« Sister of men » is the term used to refer to young women and ladies who work in media coverage within the Syrian liberated lands.
Although this term may not involve an underestimation of women’s potential as much as it is related to the complexity of press work when it comes to the security and social circumstances within Syria, it may overlook many aspects of the Syrian female journalists’ life on the personal level.
The Syrian female journalist, in the liberated lands, is not only risking her life but she is also doing her work at the expense of her personal life and often giving up “privileges” enjoyed by most female journalists around the world.
“Not Desired” for Engagement
Most of Syrian female journalists in the liberated lands who haven’t got married yet suffer from a prejudiced view as to their work that reduces their chances of getting married and puts them in another situation of confrontation with their parents who turn out to be a factor of pressure on their daughters to quit journalism.
The young journalist Mirna Al-Hasen who works in Idlib’s province points out that although some young men do respect female journalists and their work, they would rather not marry a journalist.
This owes much to a “conservative” society that stigmatizes any job where women “mix with men”. Mirna points out that press work, in particular, is not one of those professions that anyone can easily accept for a woman because it requires getting out from the house frequently.
However, Judy Arsh, Enab Biladi’s reporter in Al-Waer Neighborhood, Homs, before getting engaged to one of her colleagues, got multiple wedding proposals where she had to choose between the groom and her work, but she insisted on opting for her profession.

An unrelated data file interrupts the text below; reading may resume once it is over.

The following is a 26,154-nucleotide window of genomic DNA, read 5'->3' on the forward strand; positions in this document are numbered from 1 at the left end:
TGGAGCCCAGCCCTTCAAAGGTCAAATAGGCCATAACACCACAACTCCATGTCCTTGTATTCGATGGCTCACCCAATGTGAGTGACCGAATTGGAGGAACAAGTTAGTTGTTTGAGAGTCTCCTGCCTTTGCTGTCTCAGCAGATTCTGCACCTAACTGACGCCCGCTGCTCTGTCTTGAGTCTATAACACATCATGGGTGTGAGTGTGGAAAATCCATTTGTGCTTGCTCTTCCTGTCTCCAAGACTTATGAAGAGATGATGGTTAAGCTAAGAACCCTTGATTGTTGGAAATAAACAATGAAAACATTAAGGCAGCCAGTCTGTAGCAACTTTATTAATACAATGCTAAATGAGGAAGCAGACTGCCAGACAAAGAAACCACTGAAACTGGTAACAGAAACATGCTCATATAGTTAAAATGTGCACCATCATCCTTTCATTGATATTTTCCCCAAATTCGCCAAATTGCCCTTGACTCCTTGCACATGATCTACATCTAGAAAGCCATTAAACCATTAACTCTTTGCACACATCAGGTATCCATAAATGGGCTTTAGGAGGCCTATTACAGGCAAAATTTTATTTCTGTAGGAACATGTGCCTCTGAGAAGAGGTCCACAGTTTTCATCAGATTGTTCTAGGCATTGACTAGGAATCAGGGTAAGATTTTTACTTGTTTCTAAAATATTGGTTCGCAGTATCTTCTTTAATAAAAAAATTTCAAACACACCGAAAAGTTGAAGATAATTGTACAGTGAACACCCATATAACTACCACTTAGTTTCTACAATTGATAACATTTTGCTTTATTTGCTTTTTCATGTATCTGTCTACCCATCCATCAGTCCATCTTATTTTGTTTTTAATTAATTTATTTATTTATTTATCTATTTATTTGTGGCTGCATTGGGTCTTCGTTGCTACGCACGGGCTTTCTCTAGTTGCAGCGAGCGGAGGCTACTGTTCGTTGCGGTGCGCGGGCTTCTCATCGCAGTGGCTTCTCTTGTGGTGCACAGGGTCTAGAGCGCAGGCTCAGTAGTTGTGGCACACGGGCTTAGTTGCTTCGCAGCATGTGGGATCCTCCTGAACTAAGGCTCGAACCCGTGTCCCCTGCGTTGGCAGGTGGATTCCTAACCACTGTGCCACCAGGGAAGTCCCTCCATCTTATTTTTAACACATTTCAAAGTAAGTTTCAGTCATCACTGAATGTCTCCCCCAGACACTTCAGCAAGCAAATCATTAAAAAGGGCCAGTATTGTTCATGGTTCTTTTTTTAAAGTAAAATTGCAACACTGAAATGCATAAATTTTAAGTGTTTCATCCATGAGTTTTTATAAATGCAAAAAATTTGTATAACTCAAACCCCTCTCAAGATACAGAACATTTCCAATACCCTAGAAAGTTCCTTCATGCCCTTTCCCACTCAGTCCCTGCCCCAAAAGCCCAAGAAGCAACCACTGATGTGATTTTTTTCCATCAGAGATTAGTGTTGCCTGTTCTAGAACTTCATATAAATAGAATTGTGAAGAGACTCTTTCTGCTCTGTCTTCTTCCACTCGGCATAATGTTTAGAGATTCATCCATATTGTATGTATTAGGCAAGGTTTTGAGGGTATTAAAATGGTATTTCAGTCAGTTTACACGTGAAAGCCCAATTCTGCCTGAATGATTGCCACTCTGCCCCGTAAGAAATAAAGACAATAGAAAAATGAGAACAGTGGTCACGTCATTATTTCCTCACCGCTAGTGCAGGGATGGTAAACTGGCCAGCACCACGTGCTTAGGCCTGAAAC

Judy adds “today I am engaged to my colleague, and this is what pushed me to accept this marriage because my fiancé respects my job and encourages me, besides, he shares all the moments with me”.
Where you are Determines what you Wear
Most female journalists, in the Syrian liberated lands, cover the news and the events in their areas. On this basis, the ways such coverage is done go in line with community values mainly because the female journalist is herself a construct of her social environment.
However, this does not mean that the journalist does not have to make some “compromises” that could be regarded as an “adjustment” like wearing certain clothes in some workplaces.
While it is rare to find unveiled journalists in the Syrian territories controlled by the opposition, journalists are often compelled to wear the niqab taking into account the place they work in.
Sonia Al-Ali, a journalist working in Idlib and publishing press reports in different mass media, confirms that she wears niqab only when she needs to interview one of the faction fighters.
Taking Care of the Way you Look is not Necessary
In the liberated lands, the work of Syrian female journalists is often limited to writing reports. Most of them refuse to appear in front of cameras for various reasons, security and social, which exempts them from buying certain clothes for press interviews.
Judy Arsh believes that because most press coverage is focused on bombardments and people’s distress any attention given to appearance becomes a secondary matter for the female journalist.
She adds “we do not have to look at personal matters like clothes especially when covering breaking news or massacres and bombings. In these cases, we cannot think of our daily habits at all, the grief is overwhelming and shows in your appearance without you having to notice it.
However, Mirna Al-Hasen says that her interest in her physical appearance is part of her everyday life and has to do with her personality and not just her work for the press, and this does not mean she has to put on any specific clothes for her job.